Having started this season with the determination not to sow too many seeds of the same variety, I wanted the room to try some new varieties that I've not grown in the past.
Among these is Maskotka, a cherry/bush variety that has performed brilliantly. Its fruit is a consistent size and the toms taste as good as Red Alert - the standard by which I judge all my cherry/bush varieties.
Of course taste is not consistent, that is, it depends on a number of variables, one of which is the amount of water a plant receives. Too much water literally dilutes fruit taste.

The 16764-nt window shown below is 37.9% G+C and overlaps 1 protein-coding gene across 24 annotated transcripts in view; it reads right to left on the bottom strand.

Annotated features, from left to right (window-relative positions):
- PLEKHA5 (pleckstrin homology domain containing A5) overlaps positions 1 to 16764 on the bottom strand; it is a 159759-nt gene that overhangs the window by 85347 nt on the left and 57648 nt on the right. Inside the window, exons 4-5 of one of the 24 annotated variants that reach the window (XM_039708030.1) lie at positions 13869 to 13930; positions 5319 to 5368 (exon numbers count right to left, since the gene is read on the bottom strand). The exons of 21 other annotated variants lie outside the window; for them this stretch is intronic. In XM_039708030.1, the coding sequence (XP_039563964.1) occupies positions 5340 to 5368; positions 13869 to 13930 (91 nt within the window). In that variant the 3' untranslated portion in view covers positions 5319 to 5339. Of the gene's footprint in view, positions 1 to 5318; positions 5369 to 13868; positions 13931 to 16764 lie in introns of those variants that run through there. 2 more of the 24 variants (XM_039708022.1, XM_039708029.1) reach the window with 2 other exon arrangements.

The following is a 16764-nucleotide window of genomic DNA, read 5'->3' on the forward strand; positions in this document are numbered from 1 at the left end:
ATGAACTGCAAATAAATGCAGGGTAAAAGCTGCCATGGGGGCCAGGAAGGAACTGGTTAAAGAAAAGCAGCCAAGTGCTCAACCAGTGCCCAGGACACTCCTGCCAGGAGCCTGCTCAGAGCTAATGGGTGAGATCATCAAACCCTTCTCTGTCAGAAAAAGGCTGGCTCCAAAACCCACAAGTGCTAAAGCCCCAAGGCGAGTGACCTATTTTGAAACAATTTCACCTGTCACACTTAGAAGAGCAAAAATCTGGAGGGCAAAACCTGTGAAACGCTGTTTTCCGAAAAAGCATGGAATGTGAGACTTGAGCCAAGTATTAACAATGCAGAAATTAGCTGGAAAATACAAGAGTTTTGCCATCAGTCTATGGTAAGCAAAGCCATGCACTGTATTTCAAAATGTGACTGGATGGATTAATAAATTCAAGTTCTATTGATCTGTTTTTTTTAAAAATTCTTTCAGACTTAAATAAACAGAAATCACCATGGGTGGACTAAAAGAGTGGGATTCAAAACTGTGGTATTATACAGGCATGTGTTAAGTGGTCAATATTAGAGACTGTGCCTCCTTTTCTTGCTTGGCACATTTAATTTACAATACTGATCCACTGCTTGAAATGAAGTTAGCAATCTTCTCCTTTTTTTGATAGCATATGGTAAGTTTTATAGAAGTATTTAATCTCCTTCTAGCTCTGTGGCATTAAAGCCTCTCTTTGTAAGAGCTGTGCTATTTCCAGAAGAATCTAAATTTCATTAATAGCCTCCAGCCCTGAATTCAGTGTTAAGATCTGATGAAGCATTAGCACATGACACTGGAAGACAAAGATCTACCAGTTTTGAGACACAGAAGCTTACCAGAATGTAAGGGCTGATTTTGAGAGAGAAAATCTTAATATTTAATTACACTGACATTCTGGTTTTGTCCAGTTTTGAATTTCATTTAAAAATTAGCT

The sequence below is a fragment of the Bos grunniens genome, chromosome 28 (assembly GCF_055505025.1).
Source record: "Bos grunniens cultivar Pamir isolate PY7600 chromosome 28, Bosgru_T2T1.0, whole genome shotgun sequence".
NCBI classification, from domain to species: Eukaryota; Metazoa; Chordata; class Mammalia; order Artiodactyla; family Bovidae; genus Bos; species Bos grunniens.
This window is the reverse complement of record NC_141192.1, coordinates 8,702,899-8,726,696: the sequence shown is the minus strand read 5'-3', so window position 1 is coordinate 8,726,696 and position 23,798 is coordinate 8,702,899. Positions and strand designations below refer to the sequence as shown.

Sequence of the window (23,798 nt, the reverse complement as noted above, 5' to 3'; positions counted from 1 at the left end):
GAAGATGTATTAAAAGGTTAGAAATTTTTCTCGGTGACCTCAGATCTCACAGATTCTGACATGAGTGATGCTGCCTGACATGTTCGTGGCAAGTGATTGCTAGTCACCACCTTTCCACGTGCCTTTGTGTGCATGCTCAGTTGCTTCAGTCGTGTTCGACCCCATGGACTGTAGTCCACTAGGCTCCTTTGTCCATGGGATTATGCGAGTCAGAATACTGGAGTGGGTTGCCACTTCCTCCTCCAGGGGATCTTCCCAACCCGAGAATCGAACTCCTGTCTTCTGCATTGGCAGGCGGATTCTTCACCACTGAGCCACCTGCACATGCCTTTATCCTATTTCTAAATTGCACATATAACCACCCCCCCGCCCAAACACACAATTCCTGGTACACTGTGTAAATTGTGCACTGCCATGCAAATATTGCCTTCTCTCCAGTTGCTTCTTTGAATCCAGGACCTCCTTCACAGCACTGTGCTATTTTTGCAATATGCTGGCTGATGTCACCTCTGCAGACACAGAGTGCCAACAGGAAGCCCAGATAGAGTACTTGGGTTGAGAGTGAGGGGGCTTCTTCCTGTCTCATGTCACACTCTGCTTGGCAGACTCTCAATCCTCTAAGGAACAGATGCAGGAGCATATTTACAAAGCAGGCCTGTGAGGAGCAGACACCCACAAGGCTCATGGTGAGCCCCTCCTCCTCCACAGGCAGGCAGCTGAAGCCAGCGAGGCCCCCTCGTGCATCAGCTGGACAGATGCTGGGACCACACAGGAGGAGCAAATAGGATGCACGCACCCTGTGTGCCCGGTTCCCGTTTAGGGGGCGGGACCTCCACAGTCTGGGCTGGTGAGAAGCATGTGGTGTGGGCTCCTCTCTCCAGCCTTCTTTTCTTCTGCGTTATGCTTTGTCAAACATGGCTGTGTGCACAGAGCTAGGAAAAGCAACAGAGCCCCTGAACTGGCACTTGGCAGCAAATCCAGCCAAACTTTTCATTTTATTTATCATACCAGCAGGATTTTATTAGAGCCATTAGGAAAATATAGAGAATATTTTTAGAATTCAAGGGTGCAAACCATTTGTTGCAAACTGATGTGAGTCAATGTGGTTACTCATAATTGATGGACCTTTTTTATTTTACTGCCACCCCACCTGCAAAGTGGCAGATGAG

A tomato plant absorbs water, and the nutrients the water contains by osmosis. This is the upward suction of water and nutrients into a plant to create leaves and fruit etc.
Excess water is evaporated through leaves but if the nutrients are greatly diluted, the plant has to absorb a lot of water to get the same amount of nutrients - follow me so far?
This means that the more water you give a plant, the less nutrients it will receive per measure, and thats why you can dilute the taste by over-watering. Phew - I hope you understand my explanation!